Fresno State’s Cross Cultural and Gender Center (CCGC) is asking men on campus to take a stand against sexual assault by participating in the poster campaign, “Men Can Stop Rape.”
The campaign consists of a series of images of men who pledge to advocate for all victims of rape. The posters will be released in April for Sexual Assault Awareness Month.
“Often times when we’re talking about how to stop sexual assault, how to end those types of things, men don’t see themselves as part of the equation,” said Jessica Adams, coordinator of gender programs and services for the center. “They are often feeling blamed or not able to be active. We wanted to reach out specifically to them so they knew there was a place for them to stop this horrendous crime.”
According to the National Sexual Violence Resource Center, 1 in 5 women and 1 in 16 men are sexually assaulted while in college.
For Adams and her student assistant, Jude Jackson, the movement is meant to shed positive light on the collaboration between all men and women towards the cause.
“Some posters [for other campaigns] use images of specifically women in sexually precarious situations. I don’t think that’s beneficial,” Adams said. “I think that’s actually pretty harmful. We’re running a positive campaign that shows men in active roles putting a stop to this.”
Jackson stressed the importance of support beyond the surface of the campaign and hoped his peers will view the campaign as a tool which dismantles the stigma posed on rape victims.
“It gets thrown onto the victim whether it be through victim blaming or it gets thrown onto women as if it’s their burden to take care of it,” Jackson said. “It also disregards the fact that it’s not just women that get raped. People in the trans[gender] community, cis[gender] men, non-binary people are also raped.”
The campaign already has a handful of participants from a variety of communities on campus, including Stefan Alvidrez, a junior majoring in pre-athletic training, who decided to get involved after receiving a Facebook invite from Adams.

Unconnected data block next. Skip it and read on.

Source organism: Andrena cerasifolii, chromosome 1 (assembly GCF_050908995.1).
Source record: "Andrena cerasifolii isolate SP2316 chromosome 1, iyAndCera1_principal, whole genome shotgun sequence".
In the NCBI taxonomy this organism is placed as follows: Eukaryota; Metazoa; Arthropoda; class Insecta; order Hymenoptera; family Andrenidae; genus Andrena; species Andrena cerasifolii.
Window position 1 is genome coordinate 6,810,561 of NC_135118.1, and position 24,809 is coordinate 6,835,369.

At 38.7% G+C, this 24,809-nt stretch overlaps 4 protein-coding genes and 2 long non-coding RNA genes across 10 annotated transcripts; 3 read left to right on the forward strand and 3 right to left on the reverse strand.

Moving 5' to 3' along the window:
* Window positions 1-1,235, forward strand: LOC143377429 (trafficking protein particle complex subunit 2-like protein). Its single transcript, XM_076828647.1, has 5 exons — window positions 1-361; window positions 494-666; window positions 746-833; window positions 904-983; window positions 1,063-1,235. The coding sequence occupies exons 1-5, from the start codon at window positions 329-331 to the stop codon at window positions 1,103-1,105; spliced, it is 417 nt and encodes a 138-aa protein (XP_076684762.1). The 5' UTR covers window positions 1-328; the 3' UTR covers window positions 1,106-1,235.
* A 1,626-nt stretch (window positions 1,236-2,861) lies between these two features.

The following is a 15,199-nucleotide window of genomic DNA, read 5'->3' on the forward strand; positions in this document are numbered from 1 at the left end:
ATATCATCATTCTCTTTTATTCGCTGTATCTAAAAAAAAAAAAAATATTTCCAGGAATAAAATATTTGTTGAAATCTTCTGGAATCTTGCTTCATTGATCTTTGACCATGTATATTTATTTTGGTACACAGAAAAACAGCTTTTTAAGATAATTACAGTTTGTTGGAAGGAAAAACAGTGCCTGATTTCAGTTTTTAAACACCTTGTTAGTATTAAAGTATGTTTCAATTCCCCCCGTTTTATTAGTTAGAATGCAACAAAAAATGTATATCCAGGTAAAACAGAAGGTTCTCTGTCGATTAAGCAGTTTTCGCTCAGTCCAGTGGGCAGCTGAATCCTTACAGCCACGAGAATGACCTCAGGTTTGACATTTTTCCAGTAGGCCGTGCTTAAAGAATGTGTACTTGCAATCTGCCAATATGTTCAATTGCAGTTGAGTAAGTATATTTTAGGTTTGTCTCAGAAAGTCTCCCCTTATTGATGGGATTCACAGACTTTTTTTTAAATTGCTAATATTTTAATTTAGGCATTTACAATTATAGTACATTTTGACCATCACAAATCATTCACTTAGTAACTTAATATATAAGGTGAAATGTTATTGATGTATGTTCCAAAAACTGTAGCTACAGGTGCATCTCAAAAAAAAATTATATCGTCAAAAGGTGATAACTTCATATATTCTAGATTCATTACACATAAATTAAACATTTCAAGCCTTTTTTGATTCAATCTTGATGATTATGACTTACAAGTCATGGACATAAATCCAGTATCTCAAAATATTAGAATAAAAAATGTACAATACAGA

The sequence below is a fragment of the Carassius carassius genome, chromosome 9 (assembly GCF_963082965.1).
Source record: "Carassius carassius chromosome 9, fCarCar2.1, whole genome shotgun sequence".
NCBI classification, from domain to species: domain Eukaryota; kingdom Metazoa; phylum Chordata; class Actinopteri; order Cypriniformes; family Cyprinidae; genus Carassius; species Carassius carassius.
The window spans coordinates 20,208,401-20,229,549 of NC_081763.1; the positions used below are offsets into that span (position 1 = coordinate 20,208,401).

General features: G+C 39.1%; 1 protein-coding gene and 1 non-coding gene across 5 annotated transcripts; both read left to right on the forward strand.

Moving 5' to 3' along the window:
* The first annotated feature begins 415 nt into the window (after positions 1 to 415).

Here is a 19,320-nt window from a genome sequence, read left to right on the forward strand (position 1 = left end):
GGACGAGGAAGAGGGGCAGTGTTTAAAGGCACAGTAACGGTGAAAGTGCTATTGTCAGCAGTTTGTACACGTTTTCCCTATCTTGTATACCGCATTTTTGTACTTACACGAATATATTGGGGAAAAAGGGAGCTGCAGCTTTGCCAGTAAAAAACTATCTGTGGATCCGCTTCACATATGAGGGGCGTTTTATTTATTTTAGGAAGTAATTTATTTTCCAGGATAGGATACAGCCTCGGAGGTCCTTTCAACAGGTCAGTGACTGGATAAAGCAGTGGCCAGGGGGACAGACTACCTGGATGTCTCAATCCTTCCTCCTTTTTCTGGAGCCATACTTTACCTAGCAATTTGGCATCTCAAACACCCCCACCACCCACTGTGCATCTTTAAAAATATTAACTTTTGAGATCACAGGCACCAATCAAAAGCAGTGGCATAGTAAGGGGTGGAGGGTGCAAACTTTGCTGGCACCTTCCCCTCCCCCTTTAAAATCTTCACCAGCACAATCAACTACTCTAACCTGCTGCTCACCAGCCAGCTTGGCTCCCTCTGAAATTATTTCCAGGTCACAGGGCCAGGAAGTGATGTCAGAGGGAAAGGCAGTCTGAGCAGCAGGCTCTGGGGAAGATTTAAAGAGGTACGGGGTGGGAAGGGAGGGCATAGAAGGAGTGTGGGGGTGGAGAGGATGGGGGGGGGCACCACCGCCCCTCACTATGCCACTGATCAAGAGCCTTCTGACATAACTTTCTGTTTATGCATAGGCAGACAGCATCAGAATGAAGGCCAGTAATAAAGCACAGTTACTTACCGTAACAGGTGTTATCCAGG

“When I saw the event notification, I immediately thought of ‘Take Back the Night,’” Alvidrez said.
“Take Back the Night” is an annual event hosted on campus which promotes awareness of rape and sexual assault.
“Advocating this cause is more than important, it’s necessary, essential and indispensable,” Alvidrez said.
As for the outcome of the campaign, Alvidrez hopes other students will become more knowledgeable and active.
“It still astounds me that I hear conversations on campus where students say things like, ‘We’ll just give [them] a few shots, and they’ll loosen up,’” Alvidrez said. “I think it’s vitally important that students know how to recognize and engage when they are encountered with risky situations where one person is trying to take advantage of another.”
How can female students get involved? Adams encouraged students with experience in this area of activism to share their knowledge and to dispel myths.
“Those little things really matter, and when [others] see that people are paying attention or that their peers are not acting like that, it helps change behavior,” Adams said. “If we don’t address behavior that happens in a climate, nothing is going to change. A poster is not going to matter.”
The “Men Can Stop Rape” campaign will accept participants through February and begin photoshoots in March. Interested participants may sign up in the Cross Cultural and Gender Center in the Thomas Building, Room 110.